Gartner clearly defines the benefits of an effective Product Lifecycle Management (PLM) system, “The primary business benefit is faster time to market for cost-effective and quality products. This class of software has reduced the cost of executing approval processes to change formulations or labeling by more than 40%. Some manufacturers have cut the time to execute change processes by 70% or more.”
How do you find the beginning of a continuous cycle?
Many companies can understand the overall benefits, but cannot determine how to begin. The analytics, methodology, business processes, and data form a continuous cycle, perpetuating and magnifying the quality levels of each. For example, if you have bad data, the data will continually appear throughout the business processes, influence the analytics, and determine an inaccurate methodology.
Imagine a string of lights. Each string equals data, methodology or analytics. One piece of “bad data” can cause the entire string to go dark. It becomes more complex as you add additional layers, tangling all processes. As with our ball of jumbled lights, IT departments must isolate and untangle the processes before adding more strings.
Gartner explains further, “Adopters should define and validate desired processes before deploying the software or defining data schema to be used in specification and recipe/formulation management.”
Building Blocks of Better PLM Implementation
1. Vision (Who)
Before you can begin analyzing the efficacy of your data, analytics, and processes, you must first understand what is expected and needed from each key driver in New Product Development and Introduction. Keep in mind that while you want to include the heads of each department, you should also include power users of each system. They can more easily identify the most critical issues that encompass data, analytics, and processes.
2. Data (What)
After defining the vision, or blueprint for your NPDI, you must examine the initial foundation-- data. There are several aspects that could impact the quality of data: outdated, failed synchronization, partial or duplicate entries.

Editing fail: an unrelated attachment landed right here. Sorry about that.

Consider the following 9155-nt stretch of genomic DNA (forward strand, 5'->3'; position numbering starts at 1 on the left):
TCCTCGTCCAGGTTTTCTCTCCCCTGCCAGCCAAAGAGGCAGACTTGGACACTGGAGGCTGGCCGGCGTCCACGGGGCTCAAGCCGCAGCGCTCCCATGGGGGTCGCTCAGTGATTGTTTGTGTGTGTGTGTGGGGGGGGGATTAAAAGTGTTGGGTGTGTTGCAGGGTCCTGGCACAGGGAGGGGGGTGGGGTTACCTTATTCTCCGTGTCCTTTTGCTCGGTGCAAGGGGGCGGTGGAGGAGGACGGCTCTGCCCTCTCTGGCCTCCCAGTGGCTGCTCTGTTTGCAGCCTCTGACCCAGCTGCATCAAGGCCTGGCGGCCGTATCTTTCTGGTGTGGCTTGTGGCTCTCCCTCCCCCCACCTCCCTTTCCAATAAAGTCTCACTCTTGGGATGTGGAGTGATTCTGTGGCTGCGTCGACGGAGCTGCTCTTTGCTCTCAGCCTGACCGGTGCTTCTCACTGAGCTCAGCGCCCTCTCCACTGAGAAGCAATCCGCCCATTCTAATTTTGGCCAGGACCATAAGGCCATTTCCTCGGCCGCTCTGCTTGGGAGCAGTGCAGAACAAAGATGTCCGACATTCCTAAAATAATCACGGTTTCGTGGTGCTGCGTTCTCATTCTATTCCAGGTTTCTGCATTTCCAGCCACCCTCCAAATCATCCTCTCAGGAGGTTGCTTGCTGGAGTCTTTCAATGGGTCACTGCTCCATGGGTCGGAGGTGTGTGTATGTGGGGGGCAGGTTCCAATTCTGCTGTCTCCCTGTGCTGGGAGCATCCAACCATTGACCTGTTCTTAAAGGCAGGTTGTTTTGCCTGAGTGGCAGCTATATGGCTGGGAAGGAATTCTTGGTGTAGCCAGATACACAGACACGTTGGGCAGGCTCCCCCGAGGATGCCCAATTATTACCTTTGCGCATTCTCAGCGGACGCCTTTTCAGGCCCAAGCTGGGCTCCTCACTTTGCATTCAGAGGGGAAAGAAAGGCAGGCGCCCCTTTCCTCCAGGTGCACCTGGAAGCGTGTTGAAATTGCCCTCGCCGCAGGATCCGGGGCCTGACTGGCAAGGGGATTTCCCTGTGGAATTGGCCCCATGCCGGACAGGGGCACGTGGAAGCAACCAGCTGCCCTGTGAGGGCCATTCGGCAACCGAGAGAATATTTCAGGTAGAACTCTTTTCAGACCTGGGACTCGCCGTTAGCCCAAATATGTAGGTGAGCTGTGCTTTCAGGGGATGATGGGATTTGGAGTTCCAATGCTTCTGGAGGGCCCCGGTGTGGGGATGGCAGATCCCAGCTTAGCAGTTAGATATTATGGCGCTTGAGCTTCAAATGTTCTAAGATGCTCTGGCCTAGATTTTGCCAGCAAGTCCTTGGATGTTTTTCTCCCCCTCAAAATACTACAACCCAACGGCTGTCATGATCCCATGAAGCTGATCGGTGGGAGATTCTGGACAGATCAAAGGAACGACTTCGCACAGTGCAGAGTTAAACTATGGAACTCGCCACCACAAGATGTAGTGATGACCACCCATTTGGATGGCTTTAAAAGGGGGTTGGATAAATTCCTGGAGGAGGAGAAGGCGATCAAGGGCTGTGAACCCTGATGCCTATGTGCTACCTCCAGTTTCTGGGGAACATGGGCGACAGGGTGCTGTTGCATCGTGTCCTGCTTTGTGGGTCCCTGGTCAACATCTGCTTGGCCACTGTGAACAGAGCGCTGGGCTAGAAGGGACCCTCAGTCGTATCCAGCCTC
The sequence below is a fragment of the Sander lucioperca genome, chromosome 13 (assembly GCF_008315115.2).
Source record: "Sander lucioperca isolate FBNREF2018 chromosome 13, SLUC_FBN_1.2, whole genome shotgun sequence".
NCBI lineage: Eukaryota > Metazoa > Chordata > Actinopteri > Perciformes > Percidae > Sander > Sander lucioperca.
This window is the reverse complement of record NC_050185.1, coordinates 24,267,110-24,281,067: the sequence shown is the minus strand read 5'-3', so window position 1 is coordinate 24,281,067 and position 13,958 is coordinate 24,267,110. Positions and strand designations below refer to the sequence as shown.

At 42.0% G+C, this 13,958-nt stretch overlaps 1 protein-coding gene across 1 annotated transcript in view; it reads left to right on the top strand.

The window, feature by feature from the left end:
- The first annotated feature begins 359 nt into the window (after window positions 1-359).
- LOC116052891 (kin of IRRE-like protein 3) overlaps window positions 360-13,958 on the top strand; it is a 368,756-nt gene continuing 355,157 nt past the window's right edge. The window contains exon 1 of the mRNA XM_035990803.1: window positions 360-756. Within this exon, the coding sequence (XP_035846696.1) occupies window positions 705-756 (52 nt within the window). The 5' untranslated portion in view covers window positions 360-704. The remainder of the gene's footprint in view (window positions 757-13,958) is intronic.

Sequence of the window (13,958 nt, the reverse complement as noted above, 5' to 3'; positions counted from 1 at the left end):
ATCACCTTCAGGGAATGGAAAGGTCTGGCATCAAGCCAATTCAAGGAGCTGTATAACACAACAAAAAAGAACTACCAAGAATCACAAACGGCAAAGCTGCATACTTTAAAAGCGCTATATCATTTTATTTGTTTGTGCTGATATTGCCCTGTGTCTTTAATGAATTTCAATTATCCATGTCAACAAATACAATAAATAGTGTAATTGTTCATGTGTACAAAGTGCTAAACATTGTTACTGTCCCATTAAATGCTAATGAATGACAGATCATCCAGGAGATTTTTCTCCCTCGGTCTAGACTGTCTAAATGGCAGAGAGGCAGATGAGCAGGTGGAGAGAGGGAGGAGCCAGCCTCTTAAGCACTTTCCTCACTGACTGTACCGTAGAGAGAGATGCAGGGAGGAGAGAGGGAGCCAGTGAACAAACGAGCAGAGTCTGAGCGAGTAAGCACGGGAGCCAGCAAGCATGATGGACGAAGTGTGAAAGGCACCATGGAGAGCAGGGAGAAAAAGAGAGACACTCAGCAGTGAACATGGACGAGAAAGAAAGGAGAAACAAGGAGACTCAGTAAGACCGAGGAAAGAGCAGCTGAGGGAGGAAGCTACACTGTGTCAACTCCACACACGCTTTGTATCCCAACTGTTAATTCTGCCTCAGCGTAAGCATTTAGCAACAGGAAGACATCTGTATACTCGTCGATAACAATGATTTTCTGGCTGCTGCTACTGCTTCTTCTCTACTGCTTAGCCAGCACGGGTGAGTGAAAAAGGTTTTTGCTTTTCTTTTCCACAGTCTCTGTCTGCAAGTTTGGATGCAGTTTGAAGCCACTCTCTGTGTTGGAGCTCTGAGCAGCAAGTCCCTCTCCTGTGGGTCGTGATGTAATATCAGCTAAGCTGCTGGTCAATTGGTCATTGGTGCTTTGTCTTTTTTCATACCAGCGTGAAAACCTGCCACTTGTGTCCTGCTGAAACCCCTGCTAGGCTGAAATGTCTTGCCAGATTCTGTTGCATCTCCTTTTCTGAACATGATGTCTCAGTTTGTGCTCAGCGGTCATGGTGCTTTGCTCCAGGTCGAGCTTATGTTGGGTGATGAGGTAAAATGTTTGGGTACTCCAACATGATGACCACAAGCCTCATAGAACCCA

Your drivers will have provided some key areas to focus. (Ex: I cannot see the vendor specifications or actual costs in development.) Use these as the initial map to find the bigger underlying problems.
Read more about Data Harmonization.
3. Analytics (Why)
Analytics enable team members to make key decisions regarding the processes. These can be long-term or the immediate choices. All choices impact overall ROI, costs, and profitability. Effective analytics should act as a tool to each user, providing them with the data they need quickly, accurately, and in the correct level of detail. For example, if there is a new law limiting a defined ingredient to a new level, your team should be able to easily search under these constraints, optimize the formula, and validate compliance.
4. Methodology (How)
Gartner states, “PLM applications keep audit trails of past actions and changes made to the formulation throughout the development life cycle, which assists with historical analysis and tracking actions in the case of regulatory or compliance issues.”
Methodology acts as the catalyst or engine for your entire PLM implementation. Best practices will determine that the most effective methodology should be standardized, controlled, and tracked with defined checkpoints. These can be most easily achieved specifications and project management.
Read more about Specifications and download a checklist.